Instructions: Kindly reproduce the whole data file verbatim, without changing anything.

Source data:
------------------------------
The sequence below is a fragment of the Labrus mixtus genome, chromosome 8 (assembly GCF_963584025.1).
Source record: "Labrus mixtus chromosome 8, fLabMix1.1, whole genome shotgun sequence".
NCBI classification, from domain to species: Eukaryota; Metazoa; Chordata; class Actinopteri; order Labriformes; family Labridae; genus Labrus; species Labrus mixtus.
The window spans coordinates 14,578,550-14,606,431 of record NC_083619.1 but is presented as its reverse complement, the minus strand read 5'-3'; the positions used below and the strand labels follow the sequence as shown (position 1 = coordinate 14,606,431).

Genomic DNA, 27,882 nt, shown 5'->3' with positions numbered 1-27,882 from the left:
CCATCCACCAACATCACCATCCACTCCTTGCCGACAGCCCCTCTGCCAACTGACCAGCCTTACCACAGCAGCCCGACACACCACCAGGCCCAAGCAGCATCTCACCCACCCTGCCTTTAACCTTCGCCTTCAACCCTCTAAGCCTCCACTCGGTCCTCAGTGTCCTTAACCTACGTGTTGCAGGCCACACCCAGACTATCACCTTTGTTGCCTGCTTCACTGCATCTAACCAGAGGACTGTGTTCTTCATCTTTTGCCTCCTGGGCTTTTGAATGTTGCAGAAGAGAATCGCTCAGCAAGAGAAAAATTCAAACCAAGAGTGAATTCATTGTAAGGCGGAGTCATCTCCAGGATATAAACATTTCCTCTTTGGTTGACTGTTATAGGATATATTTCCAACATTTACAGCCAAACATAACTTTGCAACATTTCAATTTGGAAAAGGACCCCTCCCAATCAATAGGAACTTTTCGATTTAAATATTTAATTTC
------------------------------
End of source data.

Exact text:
The sequence below is a fragment of the Labrus mixtus genome, chromosome 8 (assembly GCF_963584025.1).
Source record: "Labrus mixtus chromosome 8, fLabMix1.1, whole genome shotgun sequence".
NCBI classification, from domain to species: Eukaryota; Metazoa; Chordata; class Actinopteri; order Labriformes; family Labridae; genus Labrus; species Labrus mixtus.
The window spans coordinates 14,578,550-14,606,431 of record NC_083619.1 but is presented as its reverse complement, the minus strand read 5'-3'; the positions used below and the strand labels follow the sequence as shown (position 1 = coordinate 14,606,431).

Genomic DNA, 27,882 nt, shown 5'->3' with positions numbered 1-27,882 from the left:
CCATCCACCAACATCACCATCCACTCCTTGCCGACAGCCCCTCTGCCAACTGACCAGCCTTACCACAGCAGCCCGACACACCACCAGGCCCAAGCAGCATCTCACCCACCCTGCCTTTAACCTTCGCCTTCAACCCTCTAAGCCTCCACTCGGTCCTCAGTGTCCTTAACCTACGTGTTGCAGGCCACACCCAGACTATCACCTTTGTTGCCTGCTTCACTGCATCTAACCAGAGGACTGTGTTCTTCATCTTTTGCCTCCTGGGCTTTTGAATGTTGCAGAAGAGAATCGCTCAGCAAGAGAAAAATTCAAACCAAGAGTGAATTCATTGTAAGGCGGAGTCATCTCCAGGATATAAACATTTCCTCTTTGGTTGACTGTTATAGGATATATTTCCAACATTTACAGCCAAACATAACTTTGCAACATTTCAATTTGGAAAAGGACCCCTCCCAATCAATAGGAACTTTTCGATTTAAATATTTAATTTC